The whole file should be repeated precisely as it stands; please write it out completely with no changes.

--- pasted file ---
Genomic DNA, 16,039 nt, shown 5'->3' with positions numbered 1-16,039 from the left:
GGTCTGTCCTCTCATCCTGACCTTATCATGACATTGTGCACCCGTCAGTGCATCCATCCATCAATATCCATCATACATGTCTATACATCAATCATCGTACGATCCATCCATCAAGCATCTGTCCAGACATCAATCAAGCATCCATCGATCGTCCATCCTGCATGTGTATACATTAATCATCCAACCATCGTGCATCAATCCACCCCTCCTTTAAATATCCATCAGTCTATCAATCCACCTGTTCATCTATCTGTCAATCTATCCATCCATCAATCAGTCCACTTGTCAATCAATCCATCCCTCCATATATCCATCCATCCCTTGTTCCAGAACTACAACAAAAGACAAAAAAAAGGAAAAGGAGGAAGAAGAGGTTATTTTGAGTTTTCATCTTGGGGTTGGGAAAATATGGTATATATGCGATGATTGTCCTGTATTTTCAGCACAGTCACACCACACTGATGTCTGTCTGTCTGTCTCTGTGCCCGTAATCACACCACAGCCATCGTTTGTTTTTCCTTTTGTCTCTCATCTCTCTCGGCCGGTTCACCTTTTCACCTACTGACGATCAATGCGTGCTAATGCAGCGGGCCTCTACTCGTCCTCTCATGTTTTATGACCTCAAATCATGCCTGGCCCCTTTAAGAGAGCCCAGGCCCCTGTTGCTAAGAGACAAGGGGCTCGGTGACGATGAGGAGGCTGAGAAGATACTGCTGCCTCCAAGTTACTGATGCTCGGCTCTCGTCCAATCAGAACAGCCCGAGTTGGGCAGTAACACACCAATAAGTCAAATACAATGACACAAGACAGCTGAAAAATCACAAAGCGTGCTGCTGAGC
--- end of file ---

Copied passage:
Genomic DNA, 16,039 nt, shown 5'->3' with positions numbered 1-16,039 from the left:
GGTCTGTCCTCTCATCCTGACCTTATCATGACATTGTGCACCCGTCAGTGCATCCATCCATCAATATCCATCATACATGTCTATACATCAATCATCGTACGATCCATCCATCAAGCATCTGTCCAGACATCAATCAAGCATCCATCGATCGTCCATCCTGCATGTGTATACATTAATCATCCAACCATCGTGCATCAATCCACCCCTCCTTTAAATATCCATCAGTCTATCAATCCACCTGTTCATCTATCTGTCAATCTATCCATCCATCAATCAGTCCACTTGTCAATCAATCCATCCCTCCATATATCCATCCATCCCTTGTTCCAGAACTACAACAAAAGACAAAAAAAAGGAAAAGGAGGAAGAAGAGGTTATTTTGAGTTTTCATCTTGGGGTTGGGAAAATATGGTATATATGCGATGATTGTCCTGTATTTTCAGCACAGTCACACCACACTGATGTCTGTCTGTCTGTCTCTGTGCCCGTAATCACACCACAGCCATCGTTTGTTTTTCCTTTTGTCTCTCATCTCTCTCGGCCGGTTCACCTTTTCACCTACTGACGATCAATGCGTGCTAATGCAGCGGGCCTCTACTCGTCCTCTCATGTTTTATGACCTCAAATCATGCCTGGCCCCTTTAAGAGAGCCCAGGCCCCTGTTGCTAAGAGACAAGGGGCTCGGTGACGATGAGGAGGCTGAGAAGATACTGCTGCCTCCAAGTTACTGATGCTCGGCTCTCGTCCAATCAGAACAGCCCGAGTTGGGCAGTAACACACCAATAAGTCAAATACAATGACACAAGACAGCTGAAAAATCACAAAGCGTGCTGCTGAGC